Friday, January 16, 2015

Murakami Advice Page Opened Today

As was reported by many sources around the world, the Haruki Murakami advice corner website, called "Murakami san no tokoro," opened today.  The address is: The site is illustrated by Masaru Fujimoto.

Under the トップ tab on the left is an explanation from Haruki Murakami about how he suddenly felt like getting in touch with his readers after almost a decade. He promises to glance at all the questions himself (rather than have an editor or assistant do it), but explains that since the site is open to everybody, he expects a lot of questions and will not be able to answer them all. He apologizes to readers who will be disappointed.

There is also a section called 質問はこちら [Have a question? Click here]. After clicking, we find a set of "house rules," which explain that all questions have to come belong to one of four categories. Here they are:

 In English they would be something like this:
1. Questions or advice I want to ask of Mr. Murakami
2. Something I want to tell Mr. Murakami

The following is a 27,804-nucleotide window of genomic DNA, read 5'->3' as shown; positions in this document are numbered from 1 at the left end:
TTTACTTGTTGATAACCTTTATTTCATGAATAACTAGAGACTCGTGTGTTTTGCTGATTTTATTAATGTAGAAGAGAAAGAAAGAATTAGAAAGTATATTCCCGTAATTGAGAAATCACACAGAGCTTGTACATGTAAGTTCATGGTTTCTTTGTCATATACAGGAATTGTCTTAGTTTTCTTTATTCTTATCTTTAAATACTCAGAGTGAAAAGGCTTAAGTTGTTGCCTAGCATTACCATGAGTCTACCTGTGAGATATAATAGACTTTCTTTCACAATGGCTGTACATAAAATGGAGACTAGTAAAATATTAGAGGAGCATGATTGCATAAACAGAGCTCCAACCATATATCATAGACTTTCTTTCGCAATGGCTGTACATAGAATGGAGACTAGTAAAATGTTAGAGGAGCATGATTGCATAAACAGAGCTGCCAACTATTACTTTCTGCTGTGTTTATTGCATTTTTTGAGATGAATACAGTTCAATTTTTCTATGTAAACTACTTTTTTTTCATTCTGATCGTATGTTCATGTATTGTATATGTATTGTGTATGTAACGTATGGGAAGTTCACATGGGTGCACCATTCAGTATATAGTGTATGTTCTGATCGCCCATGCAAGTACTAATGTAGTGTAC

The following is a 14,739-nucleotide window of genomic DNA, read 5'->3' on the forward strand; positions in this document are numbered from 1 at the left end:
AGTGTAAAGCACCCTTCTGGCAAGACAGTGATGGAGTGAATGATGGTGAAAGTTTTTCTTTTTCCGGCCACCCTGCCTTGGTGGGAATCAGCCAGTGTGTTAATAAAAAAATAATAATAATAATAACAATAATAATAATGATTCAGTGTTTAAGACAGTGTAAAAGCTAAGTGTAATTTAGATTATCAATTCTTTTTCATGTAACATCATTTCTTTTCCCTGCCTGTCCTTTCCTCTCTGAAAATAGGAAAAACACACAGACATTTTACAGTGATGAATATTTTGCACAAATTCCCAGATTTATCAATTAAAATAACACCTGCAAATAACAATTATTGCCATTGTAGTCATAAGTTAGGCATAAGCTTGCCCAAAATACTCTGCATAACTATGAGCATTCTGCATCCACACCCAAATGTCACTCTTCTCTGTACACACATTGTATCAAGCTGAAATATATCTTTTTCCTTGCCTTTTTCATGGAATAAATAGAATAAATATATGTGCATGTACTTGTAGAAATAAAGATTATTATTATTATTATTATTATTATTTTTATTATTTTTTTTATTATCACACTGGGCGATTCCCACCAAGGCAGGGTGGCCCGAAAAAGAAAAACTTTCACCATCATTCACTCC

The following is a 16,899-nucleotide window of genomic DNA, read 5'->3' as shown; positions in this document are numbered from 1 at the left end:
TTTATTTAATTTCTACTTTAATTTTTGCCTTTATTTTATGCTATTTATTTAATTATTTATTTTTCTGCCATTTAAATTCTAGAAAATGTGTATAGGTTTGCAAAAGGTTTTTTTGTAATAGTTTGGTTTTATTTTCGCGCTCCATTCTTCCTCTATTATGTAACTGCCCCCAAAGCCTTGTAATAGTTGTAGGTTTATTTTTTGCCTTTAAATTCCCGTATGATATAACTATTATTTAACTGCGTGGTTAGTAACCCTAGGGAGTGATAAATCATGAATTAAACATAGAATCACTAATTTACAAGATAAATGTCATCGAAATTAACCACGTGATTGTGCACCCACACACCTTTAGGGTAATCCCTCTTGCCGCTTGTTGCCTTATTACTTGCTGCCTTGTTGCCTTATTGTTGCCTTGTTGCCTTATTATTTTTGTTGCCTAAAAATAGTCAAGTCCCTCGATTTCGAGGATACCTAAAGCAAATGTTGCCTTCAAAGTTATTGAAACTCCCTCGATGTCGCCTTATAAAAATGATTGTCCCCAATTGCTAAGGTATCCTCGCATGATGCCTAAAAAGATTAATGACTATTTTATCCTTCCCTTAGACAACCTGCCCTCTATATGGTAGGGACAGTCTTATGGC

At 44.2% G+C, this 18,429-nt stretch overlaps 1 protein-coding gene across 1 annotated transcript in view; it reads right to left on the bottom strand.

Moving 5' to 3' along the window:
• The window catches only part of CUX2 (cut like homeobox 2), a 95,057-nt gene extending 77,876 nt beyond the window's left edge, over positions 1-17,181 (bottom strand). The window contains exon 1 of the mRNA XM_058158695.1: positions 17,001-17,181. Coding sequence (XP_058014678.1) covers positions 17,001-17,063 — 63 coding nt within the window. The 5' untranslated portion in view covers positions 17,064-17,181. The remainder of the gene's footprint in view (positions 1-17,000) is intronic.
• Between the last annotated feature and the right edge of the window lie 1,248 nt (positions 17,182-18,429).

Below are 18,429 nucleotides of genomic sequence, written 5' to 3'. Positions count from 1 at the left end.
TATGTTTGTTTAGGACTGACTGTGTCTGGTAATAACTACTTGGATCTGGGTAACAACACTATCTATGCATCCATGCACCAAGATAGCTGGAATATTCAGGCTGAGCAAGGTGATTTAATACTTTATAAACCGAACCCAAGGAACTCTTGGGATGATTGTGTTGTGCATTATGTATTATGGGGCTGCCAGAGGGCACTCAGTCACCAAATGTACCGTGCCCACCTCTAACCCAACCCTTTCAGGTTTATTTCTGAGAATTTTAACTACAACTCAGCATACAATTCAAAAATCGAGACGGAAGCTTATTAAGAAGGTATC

3. My favorite places, my least favorite places
4. [Things] related to cats or the Yakult Swallows [a professional baseball team]

There is also a limit of length: 1200 characters.
After reading the "House Rules," one can click on  質問を送る[send a question] and after filling in one's "pen name," age, gender, e-mail address, and occupation (not required) one can type in a question. The House Rules also warn that some of the questions and answers will appear on the webpage and may in the future be published, so readers have to be prepared that their "pen names," age, etc. will also be made public.

So how about asking a question?  The whole website is in Japanese.  One may guess that, since he knows English, Murakami may perhaps also consider answering a question asked in English, but that response may well be in Japanese. This does seem to be a unique opportunity to ask a famous writer a question. As far as I know, Murakami is one of very few writers -- perhaps even the only writer of his stature -- who engages in this kind of online exchange with readers.

Some people will no doubt dismiss the whole thing as a marketing trick, but I personally disagree.  It's hard to imagine that Haruki Murakami really needs to worry about getting more publicity: he has a huge number of faithful fans, after all.  At least at first glance (no questions have appeared yet), this website does seem to be exactly what he says it is, a chance to get in touch with readers and find out what is on their minds.

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